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Sneak Peek at Game and Fish, A (FBCEC)
|Topic||AGFC - Arkansas History|
AGFC - Centers
Botany - General
In this lesson, participants are given an overview of the Arkansas Game and Fish Commission (AGFC) with some explanation of the agency’s history. Students are introduced to AGFC’s major divisions, support divisions, and the various programs and resources offered. Then, the class will focus more on the Education Division.
|Location||Fred Berry Conservation Education Center, Yellville, AR|
Education Program Coordinator, 870-449-3484
|Duration||45 minutes to 1 hour|
|Suggested Number of Participants||10-30|
- Learn the mission of the AGFC
- Learn the major divisions
- Discuss the support divisions
- Learn about various programs and resources provided by AGFC
- Talk more specifically about the Education and Outreach Division including Nature Centers, Education Centers, and Regional Education Coordinators (REC)
State Wildlife Agency
A Sneak Peek at Game and Fish Trunk
AGFC Becoming a Wildlife Officer Brochure
AGFC Conservation Education Center Brochure (s)
AGFC Education and Outreach Division Brochure
AGFC Fisheries Division Brochure
AGFC logo (coloring sheet, sticker, decal, etc.)
AGFC Nature Center Brochures
AGFC Support Divisions Brochure
AGFC Wildlife Management Division Brochure
Any brochures/resources related to the following programs:
Aquatic Resources Education
Arkansas Youth Shooting Sports
Becoming an Outdoors Woman (BOW)
Federal Junior Duck Stamp Art Competition
Hooked on Fishing Not on Drugs (HOFNOD)
On Target for Life
Wings Over Arkansas Awards
The Arkansas Game and Fish Commission (AGFC) was established on March 11, 1915 by legislative act 124 and signed into law by Governor George Washington Hays. The agency’s direct connect ion with the legislature was severed in 1944 when Amendment 35 was passed by a popular vote. The stated mission of AGFC is “to wisely manage all the fish and wildlife resources of Arkansas while providing maximum enjoyment for the people.” To meet this goal it manages wildlife and natural habitat and sets hunting, fishing, and trapping regulations. AGFC works with public, private, local, state, and federal groups to deliver conservation programs and educate the public about the importance of healthy fish and wildlife populations and their habitats.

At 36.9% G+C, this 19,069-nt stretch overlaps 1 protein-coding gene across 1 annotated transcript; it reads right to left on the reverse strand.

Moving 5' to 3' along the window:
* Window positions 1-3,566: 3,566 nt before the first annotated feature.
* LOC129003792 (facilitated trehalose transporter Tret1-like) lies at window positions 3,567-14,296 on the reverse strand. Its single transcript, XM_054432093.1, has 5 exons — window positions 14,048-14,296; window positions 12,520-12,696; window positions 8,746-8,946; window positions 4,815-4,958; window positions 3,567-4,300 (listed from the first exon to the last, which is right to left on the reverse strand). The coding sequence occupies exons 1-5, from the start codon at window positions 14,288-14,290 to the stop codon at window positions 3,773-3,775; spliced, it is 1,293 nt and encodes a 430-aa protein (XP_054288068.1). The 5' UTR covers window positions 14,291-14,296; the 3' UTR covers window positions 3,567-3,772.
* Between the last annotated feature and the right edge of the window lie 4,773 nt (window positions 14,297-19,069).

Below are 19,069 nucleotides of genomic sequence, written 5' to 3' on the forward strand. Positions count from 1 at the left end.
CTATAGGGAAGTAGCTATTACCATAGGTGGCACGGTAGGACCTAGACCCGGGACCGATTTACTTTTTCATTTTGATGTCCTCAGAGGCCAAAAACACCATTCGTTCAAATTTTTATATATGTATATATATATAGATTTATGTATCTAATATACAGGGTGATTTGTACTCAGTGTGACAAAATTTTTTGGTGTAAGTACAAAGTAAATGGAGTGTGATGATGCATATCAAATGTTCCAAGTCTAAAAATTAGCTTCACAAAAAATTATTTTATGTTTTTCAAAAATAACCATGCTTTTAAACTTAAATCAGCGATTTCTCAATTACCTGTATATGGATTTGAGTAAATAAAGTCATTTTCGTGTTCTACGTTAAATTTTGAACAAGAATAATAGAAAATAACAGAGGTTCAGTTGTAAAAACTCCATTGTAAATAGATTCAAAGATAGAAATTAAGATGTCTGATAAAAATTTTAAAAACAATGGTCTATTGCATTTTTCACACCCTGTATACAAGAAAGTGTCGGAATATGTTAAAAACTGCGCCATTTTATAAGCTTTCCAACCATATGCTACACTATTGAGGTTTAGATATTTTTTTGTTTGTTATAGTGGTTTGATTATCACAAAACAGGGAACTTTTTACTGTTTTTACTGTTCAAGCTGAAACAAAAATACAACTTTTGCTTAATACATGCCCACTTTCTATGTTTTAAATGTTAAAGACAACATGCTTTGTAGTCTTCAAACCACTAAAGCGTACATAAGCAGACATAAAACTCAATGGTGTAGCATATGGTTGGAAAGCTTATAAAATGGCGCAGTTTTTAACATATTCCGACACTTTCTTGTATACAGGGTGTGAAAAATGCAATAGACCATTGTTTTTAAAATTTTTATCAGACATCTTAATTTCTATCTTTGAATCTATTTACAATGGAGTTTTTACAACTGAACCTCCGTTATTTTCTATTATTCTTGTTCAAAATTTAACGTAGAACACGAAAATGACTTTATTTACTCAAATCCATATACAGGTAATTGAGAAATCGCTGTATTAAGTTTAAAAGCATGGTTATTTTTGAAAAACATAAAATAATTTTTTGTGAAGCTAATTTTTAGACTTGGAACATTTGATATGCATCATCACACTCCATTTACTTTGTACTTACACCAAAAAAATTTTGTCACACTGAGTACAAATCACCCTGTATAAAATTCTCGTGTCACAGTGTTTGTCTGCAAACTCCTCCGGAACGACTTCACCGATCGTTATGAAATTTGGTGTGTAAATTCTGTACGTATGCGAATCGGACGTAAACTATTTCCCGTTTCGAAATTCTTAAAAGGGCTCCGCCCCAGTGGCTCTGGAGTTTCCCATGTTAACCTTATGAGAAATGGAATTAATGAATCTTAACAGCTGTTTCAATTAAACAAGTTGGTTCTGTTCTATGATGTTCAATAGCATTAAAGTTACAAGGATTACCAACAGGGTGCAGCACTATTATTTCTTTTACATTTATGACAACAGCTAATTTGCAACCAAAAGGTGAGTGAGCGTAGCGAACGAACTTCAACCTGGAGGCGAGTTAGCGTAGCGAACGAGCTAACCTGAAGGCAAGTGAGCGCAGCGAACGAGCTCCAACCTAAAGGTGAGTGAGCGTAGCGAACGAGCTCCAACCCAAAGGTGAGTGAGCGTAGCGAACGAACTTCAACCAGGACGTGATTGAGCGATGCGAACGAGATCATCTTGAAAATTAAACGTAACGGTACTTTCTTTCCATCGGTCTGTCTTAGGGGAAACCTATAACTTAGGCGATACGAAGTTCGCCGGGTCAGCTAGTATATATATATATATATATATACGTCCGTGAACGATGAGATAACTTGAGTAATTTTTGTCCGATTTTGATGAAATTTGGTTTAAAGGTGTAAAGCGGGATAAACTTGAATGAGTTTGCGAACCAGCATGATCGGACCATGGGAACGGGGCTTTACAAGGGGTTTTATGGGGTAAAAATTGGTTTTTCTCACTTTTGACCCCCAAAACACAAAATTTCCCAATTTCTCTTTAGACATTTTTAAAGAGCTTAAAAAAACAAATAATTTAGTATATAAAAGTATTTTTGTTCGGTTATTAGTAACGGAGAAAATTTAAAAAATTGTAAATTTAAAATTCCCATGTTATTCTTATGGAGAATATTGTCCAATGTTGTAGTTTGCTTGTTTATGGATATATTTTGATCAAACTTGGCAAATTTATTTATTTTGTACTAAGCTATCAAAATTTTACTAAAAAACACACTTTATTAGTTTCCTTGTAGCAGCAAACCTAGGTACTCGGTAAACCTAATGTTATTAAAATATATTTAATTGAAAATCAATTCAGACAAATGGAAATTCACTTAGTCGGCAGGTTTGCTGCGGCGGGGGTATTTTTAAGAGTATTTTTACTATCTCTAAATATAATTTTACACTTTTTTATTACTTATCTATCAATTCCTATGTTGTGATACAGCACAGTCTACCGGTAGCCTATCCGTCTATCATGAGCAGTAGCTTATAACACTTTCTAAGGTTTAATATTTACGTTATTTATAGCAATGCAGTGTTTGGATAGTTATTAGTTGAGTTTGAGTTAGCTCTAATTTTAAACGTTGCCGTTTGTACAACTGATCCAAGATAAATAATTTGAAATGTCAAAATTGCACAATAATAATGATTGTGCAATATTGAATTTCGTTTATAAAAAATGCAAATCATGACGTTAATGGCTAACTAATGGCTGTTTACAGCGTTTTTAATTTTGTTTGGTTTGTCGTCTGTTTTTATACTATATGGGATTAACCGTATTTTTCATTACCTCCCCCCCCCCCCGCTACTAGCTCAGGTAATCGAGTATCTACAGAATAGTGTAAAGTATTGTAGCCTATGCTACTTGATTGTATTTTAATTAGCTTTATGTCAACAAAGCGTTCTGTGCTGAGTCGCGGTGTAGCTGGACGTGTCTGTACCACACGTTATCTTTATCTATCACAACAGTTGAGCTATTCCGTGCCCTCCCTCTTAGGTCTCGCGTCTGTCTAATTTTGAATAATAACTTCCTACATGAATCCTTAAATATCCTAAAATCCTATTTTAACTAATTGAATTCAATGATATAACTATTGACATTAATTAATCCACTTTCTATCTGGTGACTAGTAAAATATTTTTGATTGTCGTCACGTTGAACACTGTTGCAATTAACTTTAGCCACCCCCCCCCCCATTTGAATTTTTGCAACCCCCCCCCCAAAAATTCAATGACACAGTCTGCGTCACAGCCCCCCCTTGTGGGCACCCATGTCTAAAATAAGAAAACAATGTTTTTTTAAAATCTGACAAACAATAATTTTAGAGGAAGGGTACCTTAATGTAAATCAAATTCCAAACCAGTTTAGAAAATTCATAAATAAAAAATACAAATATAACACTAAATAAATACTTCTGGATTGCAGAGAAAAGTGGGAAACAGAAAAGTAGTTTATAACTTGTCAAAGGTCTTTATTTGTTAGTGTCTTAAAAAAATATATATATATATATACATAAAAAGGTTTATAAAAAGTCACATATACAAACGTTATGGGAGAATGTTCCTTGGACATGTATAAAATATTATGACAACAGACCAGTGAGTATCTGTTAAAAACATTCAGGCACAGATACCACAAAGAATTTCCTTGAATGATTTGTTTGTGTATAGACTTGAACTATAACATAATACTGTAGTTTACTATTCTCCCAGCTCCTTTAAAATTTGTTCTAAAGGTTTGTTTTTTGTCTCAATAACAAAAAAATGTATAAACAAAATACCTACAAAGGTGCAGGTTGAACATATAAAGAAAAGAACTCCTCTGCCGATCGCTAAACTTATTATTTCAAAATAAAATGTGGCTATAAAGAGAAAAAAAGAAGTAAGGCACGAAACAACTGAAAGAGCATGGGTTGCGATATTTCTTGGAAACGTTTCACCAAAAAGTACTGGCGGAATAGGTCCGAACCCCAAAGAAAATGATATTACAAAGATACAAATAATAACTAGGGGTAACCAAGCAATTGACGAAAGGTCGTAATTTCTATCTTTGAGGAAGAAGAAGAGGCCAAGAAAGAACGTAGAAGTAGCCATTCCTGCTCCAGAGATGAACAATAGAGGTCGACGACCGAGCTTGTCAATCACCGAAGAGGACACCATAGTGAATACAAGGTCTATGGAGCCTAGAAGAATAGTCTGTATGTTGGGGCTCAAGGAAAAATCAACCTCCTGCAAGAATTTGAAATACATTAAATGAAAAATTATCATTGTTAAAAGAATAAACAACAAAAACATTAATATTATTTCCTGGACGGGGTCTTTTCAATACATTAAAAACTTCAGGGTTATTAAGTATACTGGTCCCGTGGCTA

The AGFC was operated on hunting and fishing license fees until Amendment 75 was approved by voters in 1996. The amendment levied a one-eighth-of-one-percent statewide sales tax, of which the AGFC receives forty-five percent. This added more than $25 million to its annual budget; and allowed it to expand and improve education and conservation programs.
The AGFC is overseen by a board of seven commissioners. These governor-appointed members serve seven-year terms. An eighth ex-officio member is the chairman of the University of Arkansas – Fayetteville biology department. The agency is led by a director and deputy directors.
Begin by asking participants what the mission of the Arkansas Game and Fish Commission might be. Tell participants the mission of the AGFC: “To wisely manage all the fish and wildlife resources of Arkansas while providing maximum enjoyment for the people.” The AGFC began as an agency in 1945. Amendment 35 of 1945 charges the AGFC with the “control, management, restoration, conservation and regulation of birds, fish, game and wildlife resources of the State.” It is user-fee funded (licenses and permit fees) and establishes a game protection fund used solely by the AGFC. A board of eight commissioners governs the agency. The governor approves seven voting members for staggered seven-year terms and one nonvoting member who is the head of the biology department at the University of Arkansas at Fayetteville. In 1996, voters approved Amendment 75 that says Arkansans “find that fish, wildlife, parks, tourism and natural heritage constitute a major economic and natural resource of the state and they desire to provide additional funds….” It authorizes a 1/8-cent sales tax earmarked for the AGFC (45%), Arkansas Department of Parks and Tourism (45%), Department of Arkansas Heritage (9%), and Keep Arkansas Beautiful (1%). These constitutional amendments provide AGFC with a mix of funding and authority for overseeing all wildlife in the state, being responsible to all the people of Arkansas which includes increased AGFC law enforcement, land acquisition and improvement, conservation education, private lands programs, endangered species and habitat restoration and restoration of existing AGFC programs.